Date of Award
Master of Science in Biological and Environmental Sciences (MSBES)
One of the major threats to sea turtles is the incidental capture as bycatch in marine commercial trawl fisheries. A gear-based approach has been suggested to reduce sea turtle bycatch levels in the summer flounder fishery (Paralicthys dentatus). Previous conservation experiments using a turtle excluder device (TED) in the summer flounder fishery resulted in a significant loss of the target species summer flounder, about 35% on average. A topless-trawl design was proposed as an alternative gear design to mitigate sea turtle bycatch. Previous testing showed that a topless-trawl with a headrope length of 48.7 m (160 ft) was effective at reducing sea turtle catch, but had a significant loss of target species, ranging from 51-74% on average, compared to a traditional trawl net with a 19.8-m (65-ft) headrope. In an effort to improve performance of the experimental trawl, a model of the 48.7-m (160-ft) headrope trawl was evaluated at the flume tank at the Memorial University in St. John’s, Newfoundland. This experimental net was optimally reconfigured with thirty 20-cm (8-in) plastic floats on the headrope and two restrictor lines. The 48.7-m (160- ft) topless-trawl with 30 floats and two restrictor lines was tested in the summer flounder fishery in the summer of 2013 to assess its ability to catch summer flounder with two different float configurations. With the optimal float arrangement, the 48.7-m (160-ft) headrope topless-trawl with two restrictor lines had a significant loss of target species (p=0.008), with 22.7% loss compared to a traditional trawl. With this same float arrangement, the topless-trawl had a 12% loss of skate species (the majority of the catch) with no significance from zero (p=0.057). The experimental topless-trawl reduced the capture of all species overall, including the target species, summer flounder.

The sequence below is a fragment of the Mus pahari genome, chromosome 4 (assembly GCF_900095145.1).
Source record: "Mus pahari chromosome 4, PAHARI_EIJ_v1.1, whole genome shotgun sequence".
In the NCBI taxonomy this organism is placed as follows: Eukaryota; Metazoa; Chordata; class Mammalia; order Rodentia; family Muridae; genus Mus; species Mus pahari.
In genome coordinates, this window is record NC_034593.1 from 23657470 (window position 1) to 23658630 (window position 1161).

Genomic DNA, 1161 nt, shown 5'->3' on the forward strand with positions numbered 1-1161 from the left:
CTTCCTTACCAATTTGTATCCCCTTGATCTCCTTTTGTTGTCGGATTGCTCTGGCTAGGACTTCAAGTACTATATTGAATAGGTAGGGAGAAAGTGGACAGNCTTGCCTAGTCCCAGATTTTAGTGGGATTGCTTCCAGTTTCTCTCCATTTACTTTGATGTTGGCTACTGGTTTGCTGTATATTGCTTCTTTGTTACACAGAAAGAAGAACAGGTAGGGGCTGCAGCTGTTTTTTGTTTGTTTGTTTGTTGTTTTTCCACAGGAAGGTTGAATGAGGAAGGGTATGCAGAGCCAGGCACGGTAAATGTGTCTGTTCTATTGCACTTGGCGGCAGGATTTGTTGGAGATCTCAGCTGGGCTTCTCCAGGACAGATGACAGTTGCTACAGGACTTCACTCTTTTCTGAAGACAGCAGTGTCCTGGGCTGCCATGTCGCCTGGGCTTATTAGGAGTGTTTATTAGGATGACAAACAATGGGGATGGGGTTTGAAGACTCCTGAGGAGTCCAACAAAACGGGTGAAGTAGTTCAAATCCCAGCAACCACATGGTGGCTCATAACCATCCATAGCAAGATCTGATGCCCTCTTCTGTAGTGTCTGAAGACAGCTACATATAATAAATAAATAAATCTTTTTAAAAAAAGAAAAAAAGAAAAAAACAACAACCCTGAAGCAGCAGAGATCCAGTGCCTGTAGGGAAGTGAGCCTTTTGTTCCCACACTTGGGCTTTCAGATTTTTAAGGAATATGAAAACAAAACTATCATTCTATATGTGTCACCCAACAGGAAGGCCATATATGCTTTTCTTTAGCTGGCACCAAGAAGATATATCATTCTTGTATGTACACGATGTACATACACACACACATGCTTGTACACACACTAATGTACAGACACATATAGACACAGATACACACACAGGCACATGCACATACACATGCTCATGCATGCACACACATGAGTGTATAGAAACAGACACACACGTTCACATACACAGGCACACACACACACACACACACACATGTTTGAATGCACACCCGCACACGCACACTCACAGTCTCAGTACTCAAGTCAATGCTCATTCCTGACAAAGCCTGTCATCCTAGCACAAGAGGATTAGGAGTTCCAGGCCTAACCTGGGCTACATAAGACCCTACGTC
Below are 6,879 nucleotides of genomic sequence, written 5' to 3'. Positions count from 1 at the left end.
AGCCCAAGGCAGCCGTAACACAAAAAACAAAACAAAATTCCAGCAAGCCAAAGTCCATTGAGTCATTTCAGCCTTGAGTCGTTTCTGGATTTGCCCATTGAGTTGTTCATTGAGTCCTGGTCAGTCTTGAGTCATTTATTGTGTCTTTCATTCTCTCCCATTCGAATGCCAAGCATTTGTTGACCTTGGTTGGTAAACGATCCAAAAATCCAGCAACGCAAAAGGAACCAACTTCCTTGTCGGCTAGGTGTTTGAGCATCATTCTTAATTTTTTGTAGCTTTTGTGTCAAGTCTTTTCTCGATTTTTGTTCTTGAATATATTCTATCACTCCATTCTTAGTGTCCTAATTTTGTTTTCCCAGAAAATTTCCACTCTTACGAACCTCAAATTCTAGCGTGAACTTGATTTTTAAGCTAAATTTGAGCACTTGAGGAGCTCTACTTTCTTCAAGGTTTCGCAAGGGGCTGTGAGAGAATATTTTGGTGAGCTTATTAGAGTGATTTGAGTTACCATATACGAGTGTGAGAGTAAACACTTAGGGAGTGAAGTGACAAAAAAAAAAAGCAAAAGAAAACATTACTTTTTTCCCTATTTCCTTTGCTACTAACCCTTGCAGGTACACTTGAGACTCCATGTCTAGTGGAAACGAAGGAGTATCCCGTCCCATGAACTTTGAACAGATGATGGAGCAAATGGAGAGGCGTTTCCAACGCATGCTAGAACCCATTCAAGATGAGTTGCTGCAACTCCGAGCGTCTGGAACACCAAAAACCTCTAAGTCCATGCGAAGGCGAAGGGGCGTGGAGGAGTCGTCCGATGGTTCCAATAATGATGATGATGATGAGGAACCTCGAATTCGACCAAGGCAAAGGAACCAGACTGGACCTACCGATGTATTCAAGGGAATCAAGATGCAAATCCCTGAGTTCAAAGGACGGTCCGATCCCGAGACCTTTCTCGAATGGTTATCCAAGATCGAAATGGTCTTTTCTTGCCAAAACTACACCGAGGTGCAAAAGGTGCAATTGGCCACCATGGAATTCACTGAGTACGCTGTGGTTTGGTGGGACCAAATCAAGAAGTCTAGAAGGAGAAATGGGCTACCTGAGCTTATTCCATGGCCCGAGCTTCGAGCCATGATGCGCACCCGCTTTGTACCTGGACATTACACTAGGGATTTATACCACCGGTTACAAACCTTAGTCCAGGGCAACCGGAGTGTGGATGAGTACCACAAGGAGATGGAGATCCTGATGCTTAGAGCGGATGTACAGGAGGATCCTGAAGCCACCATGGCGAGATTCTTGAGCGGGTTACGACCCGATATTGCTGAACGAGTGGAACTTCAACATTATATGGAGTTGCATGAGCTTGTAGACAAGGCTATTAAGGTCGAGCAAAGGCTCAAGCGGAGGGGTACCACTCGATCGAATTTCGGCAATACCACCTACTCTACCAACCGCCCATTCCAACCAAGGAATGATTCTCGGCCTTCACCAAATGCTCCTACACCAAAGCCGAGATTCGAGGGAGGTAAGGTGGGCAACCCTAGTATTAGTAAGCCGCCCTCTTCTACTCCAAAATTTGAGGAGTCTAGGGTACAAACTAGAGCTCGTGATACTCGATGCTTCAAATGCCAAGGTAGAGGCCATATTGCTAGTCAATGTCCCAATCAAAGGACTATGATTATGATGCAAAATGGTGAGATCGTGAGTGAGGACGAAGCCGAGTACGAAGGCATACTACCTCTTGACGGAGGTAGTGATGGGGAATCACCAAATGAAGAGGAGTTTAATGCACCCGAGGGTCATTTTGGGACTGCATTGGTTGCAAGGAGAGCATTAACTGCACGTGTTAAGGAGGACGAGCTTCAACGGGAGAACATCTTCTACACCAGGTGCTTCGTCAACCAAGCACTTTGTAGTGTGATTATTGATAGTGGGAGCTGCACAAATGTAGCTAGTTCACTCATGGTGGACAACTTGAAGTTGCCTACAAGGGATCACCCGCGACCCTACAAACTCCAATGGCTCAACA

Gahm, Meghan P., "EVALUATION OF A TOPLESS BOTTOM-TRAWL DESIGN FOR FISH CAPTURE IN THE SUMMER FLOUNDER FISHERY" (2014). Open Access Master's Theses. Paper 306.